Youth Development Specialists


 Dr. Blumenkrantz and Center staff join in "A Toast for Change" with 7th and 8th grade students, teachers and mentors from Middletown Public Schools as part of the ROPE® Initiation of Scholars program during the summer of 2010.


Youth Workers, Social Workers, Counselors, Youth and Family Therapist, Behavioral Interventionist, Outreach Worker…

Whatever the name or title of what you do we know how critical you are in the lives of our children. There’s a story to share. It’s called: Somewhere over the waterfall: A Fable. You will find it familiar.  Here’s how it begins:

 Once upon a time (as all good fairy tales should begin), the local community services, the school system, and the state and federal youth-serving agencies were all walking through the woods—
not together, of course.

The cries of young children brought these groups together on the banks of a swiftly running river. All stood gasping at the site of a child caught in the current and plunging over a waterfall.

For more of the story click HERE.

Youth development involves connecting and enhancing environments and building competencies, which promote the positive development of children and youth in their families, in their schools, among their peers in their community and with a strong connection to the natural world. For the "bigger picture", click HERE.

You can’t do it alone – You can be a catalyst for making connections and hosting conversations about community-oriented rites of passage as a framework to unify all education and youth development practices.


Conditions for Readiness

Youth & community development through rites of passage is a whole systems approach to education and youth development that recognizes and puts into practice the view that everything is connected and related.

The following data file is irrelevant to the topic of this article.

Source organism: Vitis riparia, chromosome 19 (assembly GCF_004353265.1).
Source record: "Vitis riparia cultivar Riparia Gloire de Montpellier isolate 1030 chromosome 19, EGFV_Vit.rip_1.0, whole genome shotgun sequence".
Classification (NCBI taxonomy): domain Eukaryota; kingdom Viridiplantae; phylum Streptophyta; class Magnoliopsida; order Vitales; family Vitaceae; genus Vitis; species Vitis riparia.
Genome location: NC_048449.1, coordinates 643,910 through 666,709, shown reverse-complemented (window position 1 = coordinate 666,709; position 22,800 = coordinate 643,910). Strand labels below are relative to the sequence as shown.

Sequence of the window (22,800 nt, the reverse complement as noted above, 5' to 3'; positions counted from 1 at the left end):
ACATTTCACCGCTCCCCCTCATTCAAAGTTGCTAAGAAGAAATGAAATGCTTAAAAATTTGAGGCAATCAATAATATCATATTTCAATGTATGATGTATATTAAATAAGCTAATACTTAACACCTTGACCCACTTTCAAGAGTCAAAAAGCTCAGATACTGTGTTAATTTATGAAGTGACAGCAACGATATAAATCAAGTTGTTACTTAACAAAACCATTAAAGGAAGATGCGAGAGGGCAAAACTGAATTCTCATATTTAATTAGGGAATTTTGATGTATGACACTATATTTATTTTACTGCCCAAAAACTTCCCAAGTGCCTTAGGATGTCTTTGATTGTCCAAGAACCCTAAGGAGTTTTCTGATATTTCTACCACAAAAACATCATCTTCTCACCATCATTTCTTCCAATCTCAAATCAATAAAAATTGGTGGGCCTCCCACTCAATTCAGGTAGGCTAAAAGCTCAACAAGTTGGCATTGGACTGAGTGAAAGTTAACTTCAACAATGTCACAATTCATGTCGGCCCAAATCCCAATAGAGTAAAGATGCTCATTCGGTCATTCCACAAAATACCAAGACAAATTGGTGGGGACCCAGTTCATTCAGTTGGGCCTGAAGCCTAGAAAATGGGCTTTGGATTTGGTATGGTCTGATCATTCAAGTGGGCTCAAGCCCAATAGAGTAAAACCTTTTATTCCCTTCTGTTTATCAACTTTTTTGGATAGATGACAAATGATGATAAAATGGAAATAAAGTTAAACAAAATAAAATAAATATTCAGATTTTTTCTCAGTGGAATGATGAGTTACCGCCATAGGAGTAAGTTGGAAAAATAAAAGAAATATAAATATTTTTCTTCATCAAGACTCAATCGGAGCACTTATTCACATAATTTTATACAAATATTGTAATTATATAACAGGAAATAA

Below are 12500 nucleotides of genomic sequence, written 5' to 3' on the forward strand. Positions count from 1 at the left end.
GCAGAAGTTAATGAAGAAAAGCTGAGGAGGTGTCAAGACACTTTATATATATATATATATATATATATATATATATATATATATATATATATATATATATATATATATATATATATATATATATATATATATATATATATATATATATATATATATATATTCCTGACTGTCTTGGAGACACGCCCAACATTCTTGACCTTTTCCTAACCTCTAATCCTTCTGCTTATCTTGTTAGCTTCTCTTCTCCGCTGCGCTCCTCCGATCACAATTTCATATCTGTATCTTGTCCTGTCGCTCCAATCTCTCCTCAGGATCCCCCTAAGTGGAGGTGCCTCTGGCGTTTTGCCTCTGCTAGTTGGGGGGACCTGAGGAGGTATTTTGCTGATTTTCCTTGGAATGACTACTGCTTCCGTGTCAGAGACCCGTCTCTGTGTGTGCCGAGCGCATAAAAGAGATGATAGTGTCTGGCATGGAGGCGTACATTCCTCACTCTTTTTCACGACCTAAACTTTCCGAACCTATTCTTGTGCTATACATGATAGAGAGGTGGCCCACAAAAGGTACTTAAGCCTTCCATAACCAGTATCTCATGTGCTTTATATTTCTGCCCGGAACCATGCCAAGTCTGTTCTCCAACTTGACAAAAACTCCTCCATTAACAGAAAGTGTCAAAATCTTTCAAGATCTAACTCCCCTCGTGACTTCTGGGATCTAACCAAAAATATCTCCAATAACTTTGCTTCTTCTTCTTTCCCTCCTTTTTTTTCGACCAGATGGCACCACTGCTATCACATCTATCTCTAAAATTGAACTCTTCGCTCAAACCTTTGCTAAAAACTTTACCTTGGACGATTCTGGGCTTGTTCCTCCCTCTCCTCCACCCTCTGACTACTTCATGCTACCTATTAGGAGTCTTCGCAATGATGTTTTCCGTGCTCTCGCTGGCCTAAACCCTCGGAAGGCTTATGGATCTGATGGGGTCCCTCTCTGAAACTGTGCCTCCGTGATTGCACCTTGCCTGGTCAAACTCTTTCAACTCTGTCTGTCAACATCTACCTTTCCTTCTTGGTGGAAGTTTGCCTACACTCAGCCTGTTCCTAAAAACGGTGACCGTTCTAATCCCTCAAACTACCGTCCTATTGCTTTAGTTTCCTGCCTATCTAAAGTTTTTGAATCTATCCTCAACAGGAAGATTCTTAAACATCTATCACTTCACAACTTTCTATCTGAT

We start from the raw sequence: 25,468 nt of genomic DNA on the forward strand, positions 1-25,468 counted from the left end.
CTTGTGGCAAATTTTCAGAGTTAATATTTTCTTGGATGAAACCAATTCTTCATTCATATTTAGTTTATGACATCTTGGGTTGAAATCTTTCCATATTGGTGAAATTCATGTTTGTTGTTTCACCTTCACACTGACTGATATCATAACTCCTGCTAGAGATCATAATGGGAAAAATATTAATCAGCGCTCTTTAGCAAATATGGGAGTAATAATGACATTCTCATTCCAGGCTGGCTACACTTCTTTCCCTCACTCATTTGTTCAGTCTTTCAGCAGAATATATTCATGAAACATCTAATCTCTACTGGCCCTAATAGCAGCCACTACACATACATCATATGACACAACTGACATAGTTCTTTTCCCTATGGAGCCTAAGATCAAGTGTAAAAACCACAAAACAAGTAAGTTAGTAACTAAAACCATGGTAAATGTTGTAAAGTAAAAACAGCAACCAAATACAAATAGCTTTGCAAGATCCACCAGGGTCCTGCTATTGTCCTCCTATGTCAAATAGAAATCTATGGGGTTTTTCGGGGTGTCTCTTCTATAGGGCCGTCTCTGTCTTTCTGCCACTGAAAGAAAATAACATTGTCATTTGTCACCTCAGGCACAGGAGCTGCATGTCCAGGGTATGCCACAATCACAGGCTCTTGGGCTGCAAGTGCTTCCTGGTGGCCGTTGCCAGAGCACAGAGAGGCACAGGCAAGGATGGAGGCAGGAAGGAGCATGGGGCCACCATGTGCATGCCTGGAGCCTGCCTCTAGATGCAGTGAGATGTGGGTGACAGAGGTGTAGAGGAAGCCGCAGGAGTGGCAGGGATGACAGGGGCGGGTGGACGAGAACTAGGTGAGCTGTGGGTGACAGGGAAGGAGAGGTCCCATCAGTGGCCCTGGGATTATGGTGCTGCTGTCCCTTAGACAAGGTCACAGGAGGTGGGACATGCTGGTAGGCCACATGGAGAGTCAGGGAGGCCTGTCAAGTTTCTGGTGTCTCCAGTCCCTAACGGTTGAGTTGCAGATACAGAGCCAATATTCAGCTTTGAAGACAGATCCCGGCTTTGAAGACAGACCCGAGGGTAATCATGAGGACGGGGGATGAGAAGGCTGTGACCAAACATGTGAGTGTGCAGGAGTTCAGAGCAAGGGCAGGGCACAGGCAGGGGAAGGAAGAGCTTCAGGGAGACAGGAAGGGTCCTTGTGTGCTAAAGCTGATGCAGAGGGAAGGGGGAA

A community’s rite of passage story emerges through civic engagement that builds “social capital,” which is what results when people work together to resolve common issues.

We believe that authentic partnerships, forged from trust, mutual respect and honoring diversity across an array of individuals and institutions can support the conditions for principles to inform and guide the emergence of integrated design strategies across the traditional spectrum of service delivery:

  • Prevention & Health Promotion
  • Identification & Intervention
  • Treatment
  • After-care and ongoing maintenance

Like threads in a tapestry language weaves a common story that links techniques for clinical practice in prevention with identification, treatment and maintenance.

All things are related.
Change the Story – Transform the Future
Language is Consciousness

After almost fifty years of practice we’ve found out, many times through trial and error, that there are a number of central elements and minimum conditions necessary for the process of learning and co-designing a community-oriented rite of passage. Here are a few:

  • Community leader(s) Citizens, education, civic and government   – more the better – who understands a whole system’s orientation, sees connections and patterns, open to or understands rites of passage, especially direct experience and vision for exploring and adopting a new paradigm for education, youth & community development. How do you know?
  • Capacity for collaboration among school, community, and families and a commitment on their part to take strength-based approaches seriously and move beyond one problem, single solution orientation.

    Find out more, click HERE for Youth Development Specialists.

Resource: Getting to Outcomes® Improving Community-Based Prevention